Author + information
- Received November 7, 2014
- Revision received February 11, 2015
- Accepted February 12, 2015
- Published online May 1, 2015.
- ∗British Heart Foundation Glasgow Cardiovascular Research Centre, Institute of Cardiovascular and Medical Sciences, University of Glasgow, Glasgow, United Kingdom
- †Harrington Heart and Vascular Institute, University Hospitals Case Medical Center, Case Western Reserve University, Cleveland, Ohio
- ↵∗Reprint requests and correspondence:
Dr. Ify Mordi, Institute of Cardiovascular and Medical Sciences, British Heart Foundation Glasgow Cardiovascular Research Centre, University of Glasgow, Glasgow G12 8TA, United Kingdom.
Objectives This study aimed to assess the incremental prognostic value of global circumferential strain (GCS), as measured using cardiac magnetic resonance (CMR) tagging, in addition to baseline clinical characteristics, left ventricular ejection fraction (LVEF), and late gadolinium enhancement (LGE), in the prediction of major adverse cardiovascular events (MACE) in an unselected cohort of patients.
Background LVEF is a powerful predictor of mortality and is used for guiding treatment decisions. It is, however, subject to limitations. The value of GCS measured by CMR tagging in patients with suspected cardiac disease has not been fully explored despite its being considered as the gold standard noninvasive method of assessment of LV deformation.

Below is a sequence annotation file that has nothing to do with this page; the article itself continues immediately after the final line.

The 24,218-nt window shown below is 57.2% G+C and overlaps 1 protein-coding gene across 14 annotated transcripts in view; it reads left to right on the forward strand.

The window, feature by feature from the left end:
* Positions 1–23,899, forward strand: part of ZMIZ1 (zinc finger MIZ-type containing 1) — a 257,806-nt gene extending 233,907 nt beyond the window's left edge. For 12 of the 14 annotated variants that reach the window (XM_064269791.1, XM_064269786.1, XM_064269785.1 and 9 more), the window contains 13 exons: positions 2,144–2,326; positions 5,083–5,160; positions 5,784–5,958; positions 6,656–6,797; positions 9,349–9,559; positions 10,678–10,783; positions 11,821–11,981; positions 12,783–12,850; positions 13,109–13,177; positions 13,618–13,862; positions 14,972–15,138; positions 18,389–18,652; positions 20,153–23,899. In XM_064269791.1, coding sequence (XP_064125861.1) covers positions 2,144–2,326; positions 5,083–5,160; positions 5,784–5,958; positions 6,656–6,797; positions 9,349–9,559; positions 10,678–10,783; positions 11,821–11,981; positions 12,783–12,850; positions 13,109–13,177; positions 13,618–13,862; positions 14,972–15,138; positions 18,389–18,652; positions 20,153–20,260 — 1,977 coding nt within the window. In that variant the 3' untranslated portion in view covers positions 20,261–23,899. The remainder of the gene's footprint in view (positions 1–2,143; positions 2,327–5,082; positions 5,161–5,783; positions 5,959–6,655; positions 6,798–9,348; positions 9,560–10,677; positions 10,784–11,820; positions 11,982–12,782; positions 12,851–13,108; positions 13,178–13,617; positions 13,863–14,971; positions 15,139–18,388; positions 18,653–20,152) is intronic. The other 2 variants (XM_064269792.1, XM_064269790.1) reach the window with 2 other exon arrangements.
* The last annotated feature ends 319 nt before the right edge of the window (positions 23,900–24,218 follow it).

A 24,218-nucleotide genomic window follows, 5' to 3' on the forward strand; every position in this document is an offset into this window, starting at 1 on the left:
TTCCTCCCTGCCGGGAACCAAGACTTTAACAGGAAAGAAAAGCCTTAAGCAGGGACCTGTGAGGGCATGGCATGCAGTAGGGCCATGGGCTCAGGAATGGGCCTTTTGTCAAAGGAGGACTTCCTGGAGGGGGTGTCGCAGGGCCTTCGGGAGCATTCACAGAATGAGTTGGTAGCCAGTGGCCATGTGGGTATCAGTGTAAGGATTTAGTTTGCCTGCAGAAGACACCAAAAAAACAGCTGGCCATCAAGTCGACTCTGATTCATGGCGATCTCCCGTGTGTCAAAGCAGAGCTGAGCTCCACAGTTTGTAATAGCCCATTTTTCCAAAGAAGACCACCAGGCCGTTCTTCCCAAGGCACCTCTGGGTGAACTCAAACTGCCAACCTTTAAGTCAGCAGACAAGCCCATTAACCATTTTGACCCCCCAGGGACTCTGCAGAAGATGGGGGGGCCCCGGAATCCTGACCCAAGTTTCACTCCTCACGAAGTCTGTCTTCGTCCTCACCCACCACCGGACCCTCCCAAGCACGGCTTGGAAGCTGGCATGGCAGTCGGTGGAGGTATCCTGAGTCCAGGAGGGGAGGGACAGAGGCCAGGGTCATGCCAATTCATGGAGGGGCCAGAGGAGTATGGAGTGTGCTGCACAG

Methods We prospectively evaluated data from 539 consecutive patients referred for CMR who underwent a CMR protocol that included cine imaging, tagging, and LGE. The primary endpoint was the prevalence of MACE, defined as a composite of all-cause mortality, heart failure–related hospitalization, and aborted sudden cardiac death.
Results MACE occurred in 62 of 539 patients (11.5%) over a mean follow-up period of 2.2 years. History of ischemic heart disease (IHD) and beta-blocker use were both significant clinical predictors of adverse outcomes. All 3 CMR parameters were significant multivariate predictors of the primary outcome when added to significant clinical predictors (LVEF, hazard ratio [HR]: 0.96 [95% confidence interval [CI]: 0.94 to 0.99; p = 0.005]; presence of LGE, HR: 2.07 [95% CI: 1.03 to 4.14; p = 0.04]; GCS, HR: 1.11 [95% CI: 1.02 to 1.21; p = 0.041]). Global chi-square increased significantly with the addition of both LGE and GCS. Both the presence of LGE and reduced GCS had independent prognostic value in the overall cohort. Patients with LVEF ≥35% but LGE present and reduced GCS had a poor outcome similar to that in those with LVEF <35%.
Conclusions We found, in a large-scale cohort of patients, that GCS, in addition to clinical variables, LVEF, and LGE, had incremental independent prognostic value. This measure could provide further risk stratification, especially in patients with mild LV impairment.
The authors have reported that they have no relationships relevant to the contents of this paper to disclose.
- Received November 7, 2014.
- Revision received February 11, 2015.
- Accepted February 12, 2015.
- 2015 American College of Cardiology Foundation